Once we returned home to California we decided to continue to see the Brain Specialist that one local Neurologist had sent us to in San Francisco. So, we drove to and through San Francisco every couple of months for three or four years. After a while I actually started to enjoy driving around the City and would love to spend a few days walking around the streets there at a future date!
The thought of being reluctant to do something you’re not used to or are not comfortable doing is something that I think all of us face at some time in our lives. It is also one of the hardest realities that Piper and I have had to face in the way some people have responded to Piper’s dramatic health changes. To me it has been more difficult than to withstand the anger, misjudgment and criticism that was leveled toward us at one time. These reactions are usually sudden, vocal and more easily understood and dealt with.
The reluctance and resistance to being around Piper’s needs, in our situation, seems more insidious. With this response we’ve seen lots of smiles, lots of nice words, but little action to back the words… just like Dictionary.com describes insidious as “operating or proceeding in an inconspicuous or seemingly harmless way but actually with grave effect.”
I was just speaking with one of the nurses from Piper’s Hospice team about how I am always surprised when I hear stories of other spouses or family members who feel that they cannot or will not step out of their zones of comfort in order to care for the needs of their loved one. My thoughts may seem a little harsh, but I just cannot fathom NOT being there for my wife.
I wasn’t sure whether to cry, get angry or laugh when some people close to us suggested to our kids and to a friend that they didn’t know if I would even stick with Piper at the beginning of this journey! It was quite easy to see that these folks were very out of touch with Piper and I, our relationship to each other and our kids.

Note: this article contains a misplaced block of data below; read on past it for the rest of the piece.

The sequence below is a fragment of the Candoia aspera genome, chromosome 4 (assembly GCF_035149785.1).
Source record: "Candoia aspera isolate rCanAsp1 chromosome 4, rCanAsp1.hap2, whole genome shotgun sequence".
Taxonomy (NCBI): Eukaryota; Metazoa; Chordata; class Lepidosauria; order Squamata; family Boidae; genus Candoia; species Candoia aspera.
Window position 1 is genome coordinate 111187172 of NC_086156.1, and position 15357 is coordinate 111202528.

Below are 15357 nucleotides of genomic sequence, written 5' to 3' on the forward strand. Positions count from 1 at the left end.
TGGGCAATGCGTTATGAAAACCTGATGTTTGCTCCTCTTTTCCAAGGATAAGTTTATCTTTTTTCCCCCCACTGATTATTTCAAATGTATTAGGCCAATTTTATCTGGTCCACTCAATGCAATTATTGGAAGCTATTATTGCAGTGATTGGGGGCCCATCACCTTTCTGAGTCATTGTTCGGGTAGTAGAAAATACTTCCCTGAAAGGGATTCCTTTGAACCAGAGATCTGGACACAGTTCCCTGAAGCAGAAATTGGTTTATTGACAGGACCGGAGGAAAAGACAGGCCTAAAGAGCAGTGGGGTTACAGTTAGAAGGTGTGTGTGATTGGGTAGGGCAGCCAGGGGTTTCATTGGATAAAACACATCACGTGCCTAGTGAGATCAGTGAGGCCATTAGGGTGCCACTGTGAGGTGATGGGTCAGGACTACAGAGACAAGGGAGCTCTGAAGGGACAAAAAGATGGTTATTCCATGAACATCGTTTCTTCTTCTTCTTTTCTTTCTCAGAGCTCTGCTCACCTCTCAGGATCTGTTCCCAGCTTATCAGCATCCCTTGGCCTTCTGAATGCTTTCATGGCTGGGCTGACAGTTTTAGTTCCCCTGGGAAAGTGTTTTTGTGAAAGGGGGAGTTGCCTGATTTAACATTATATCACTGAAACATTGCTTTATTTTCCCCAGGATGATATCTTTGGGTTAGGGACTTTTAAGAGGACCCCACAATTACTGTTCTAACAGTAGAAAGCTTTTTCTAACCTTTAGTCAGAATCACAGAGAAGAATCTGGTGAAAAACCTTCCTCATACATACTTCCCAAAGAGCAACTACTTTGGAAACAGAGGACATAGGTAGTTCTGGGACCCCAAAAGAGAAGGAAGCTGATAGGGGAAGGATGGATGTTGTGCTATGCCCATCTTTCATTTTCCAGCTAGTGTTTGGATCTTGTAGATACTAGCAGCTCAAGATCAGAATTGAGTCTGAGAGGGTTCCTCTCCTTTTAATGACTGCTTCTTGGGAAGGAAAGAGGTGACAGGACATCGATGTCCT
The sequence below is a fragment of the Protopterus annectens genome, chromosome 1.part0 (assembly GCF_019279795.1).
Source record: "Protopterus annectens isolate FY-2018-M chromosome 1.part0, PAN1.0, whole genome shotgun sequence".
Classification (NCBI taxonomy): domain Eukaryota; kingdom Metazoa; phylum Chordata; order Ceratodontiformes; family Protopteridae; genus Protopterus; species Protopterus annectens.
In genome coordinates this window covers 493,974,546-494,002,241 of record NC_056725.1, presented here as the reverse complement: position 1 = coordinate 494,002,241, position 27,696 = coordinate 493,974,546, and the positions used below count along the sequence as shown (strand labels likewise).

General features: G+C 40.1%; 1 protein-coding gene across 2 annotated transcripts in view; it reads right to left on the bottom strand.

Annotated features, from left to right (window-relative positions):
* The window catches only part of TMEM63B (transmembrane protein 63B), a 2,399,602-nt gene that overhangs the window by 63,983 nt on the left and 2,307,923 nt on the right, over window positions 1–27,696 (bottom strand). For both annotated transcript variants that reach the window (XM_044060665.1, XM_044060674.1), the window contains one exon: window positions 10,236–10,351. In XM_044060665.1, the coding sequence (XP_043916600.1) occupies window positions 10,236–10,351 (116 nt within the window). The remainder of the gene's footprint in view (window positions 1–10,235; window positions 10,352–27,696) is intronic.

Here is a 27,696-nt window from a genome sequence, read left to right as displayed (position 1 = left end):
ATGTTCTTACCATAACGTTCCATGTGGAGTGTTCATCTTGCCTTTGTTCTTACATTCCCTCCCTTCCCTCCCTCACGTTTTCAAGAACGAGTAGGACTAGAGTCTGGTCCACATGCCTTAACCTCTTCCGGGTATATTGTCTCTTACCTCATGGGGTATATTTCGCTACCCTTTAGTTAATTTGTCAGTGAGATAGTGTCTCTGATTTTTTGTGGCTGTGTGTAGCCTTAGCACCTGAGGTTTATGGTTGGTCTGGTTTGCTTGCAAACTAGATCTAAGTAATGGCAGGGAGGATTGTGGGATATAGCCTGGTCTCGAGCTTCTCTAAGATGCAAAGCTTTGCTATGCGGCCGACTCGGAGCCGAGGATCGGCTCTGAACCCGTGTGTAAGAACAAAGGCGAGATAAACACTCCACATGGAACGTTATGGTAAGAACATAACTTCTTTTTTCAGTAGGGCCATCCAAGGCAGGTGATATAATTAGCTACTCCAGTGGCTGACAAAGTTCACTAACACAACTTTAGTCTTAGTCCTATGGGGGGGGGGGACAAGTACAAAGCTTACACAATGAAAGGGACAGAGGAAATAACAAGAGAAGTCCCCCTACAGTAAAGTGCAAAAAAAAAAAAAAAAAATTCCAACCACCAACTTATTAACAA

I had a moment of epiphany yesterday during my morning Bible study when I sensed the Lord saying to me concerning one meaning for 2 Timothy 1:7 that “He hasn’t given us a spirit of DREAD, but instead the ability through our active trust in Him and His Word, to step out of our comfort zone in order to freely minister to an unlovely person or a hard-to-face and deal with situation AND be able to hold our tongue and not demean, criticize or offer our opinion on the situation without knowing all the details or without first asking for permission to share our thoughts with them.”
So, you see, FEAR doesn’t just rear its ugly, destructive head in outward expressions of anger or panic, but can be insidious in its approach in such a manner that it quietly undermines the love, peace and joy of the Lord that the people involved in the situation desperately seek… and need!
So, stay aware of what is happening all around you… whether it is obvious or not. For me, PEACE is always my guide. If I don’t sense or feel PEACE, then I know that something sinister is afoot! (See Philippians 4:7)
Have a great rest of the week, and as you do, keep asking yourself… “Am I expecting to keep a sensitive eye and an ear out for God’ PEACE today?”